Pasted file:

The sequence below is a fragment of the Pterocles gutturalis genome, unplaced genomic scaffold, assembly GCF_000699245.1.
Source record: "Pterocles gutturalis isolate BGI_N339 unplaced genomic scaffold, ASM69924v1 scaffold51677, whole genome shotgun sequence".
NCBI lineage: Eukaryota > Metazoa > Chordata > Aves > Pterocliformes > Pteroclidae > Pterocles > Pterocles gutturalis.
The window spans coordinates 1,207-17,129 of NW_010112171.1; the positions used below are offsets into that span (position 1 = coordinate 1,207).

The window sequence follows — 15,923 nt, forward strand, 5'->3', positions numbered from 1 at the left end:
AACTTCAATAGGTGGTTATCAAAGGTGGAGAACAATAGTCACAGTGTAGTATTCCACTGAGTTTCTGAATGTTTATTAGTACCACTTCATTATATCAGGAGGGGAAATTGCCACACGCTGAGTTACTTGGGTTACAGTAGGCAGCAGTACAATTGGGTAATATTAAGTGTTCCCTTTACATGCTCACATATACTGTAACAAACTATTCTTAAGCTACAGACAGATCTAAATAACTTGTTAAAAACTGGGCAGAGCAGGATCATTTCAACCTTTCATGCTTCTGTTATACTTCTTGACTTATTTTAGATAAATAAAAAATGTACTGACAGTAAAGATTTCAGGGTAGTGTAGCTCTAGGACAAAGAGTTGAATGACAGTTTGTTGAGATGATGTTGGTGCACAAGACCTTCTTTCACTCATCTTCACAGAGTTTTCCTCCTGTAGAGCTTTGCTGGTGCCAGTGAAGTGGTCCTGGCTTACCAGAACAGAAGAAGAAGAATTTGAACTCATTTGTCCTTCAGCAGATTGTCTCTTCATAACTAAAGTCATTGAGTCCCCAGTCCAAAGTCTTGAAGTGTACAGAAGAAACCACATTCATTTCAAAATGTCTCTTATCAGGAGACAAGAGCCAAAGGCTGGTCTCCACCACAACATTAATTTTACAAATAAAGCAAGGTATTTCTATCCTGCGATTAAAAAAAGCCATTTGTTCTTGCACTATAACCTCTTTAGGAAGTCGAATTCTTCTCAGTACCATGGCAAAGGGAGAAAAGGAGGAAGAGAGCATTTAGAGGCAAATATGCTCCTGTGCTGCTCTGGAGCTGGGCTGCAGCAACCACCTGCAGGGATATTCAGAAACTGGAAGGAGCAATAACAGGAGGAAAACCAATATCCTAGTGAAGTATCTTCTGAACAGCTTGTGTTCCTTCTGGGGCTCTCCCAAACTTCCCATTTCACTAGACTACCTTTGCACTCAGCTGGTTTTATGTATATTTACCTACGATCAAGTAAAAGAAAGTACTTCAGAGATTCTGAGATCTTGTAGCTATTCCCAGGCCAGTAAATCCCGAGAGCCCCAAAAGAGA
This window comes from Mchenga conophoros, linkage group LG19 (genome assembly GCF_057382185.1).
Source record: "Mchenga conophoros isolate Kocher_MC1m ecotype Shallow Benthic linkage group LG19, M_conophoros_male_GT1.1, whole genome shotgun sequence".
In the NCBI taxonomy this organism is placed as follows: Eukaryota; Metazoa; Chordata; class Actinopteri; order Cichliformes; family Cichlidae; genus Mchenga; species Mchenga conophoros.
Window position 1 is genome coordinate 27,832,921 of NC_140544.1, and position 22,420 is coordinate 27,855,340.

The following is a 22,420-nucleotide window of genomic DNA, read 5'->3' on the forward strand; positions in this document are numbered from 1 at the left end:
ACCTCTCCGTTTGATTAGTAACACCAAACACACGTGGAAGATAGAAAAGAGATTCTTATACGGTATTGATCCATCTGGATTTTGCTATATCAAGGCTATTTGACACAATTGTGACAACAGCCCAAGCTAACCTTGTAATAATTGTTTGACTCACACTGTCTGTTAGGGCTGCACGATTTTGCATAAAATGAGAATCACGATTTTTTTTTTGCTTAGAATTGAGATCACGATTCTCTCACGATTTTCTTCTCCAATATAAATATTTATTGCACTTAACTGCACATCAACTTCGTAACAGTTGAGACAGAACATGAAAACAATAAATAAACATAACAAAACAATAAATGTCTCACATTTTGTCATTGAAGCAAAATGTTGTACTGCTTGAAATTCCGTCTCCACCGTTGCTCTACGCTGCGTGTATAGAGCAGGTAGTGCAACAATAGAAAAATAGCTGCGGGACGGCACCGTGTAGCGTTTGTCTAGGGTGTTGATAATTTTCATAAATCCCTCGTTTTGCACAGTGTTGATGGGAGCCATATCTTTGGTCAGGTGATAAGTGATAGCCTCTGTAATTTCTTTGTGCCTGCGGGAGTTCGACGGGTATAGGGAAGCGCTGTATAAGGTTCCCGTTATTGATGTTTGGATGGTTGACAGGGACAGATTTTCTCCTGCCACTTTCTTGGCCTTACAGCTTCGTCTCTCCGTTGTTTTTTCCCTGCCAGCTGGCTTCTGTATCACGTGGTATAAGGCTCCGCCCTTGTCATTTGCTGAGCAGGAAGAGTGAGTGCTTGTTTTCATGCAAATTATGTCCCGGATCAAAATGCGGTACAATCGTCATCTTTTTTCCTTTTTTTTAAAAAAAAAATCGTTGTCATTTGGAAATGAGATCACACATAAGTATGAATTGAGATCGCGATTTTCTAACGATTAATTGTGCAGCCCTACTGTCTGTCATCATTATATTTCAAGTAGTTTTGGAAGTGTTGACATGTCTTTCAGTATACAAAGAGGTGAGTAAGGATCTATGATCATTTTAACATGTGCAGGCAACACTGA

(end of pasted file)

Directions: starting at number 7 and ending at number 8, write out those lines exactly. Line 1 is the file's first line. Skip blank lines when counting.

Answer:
This window comes from Mchenga conophoros, linkage group LG19 (genome assembly GCF_057382185.1).
Source record: "Mchenga conophoros isolate Kocher_MC1m ecotype Shallow Benthic linkage group LG19, M_conophoros_male_GT1.1, whole genome shotgun sequence".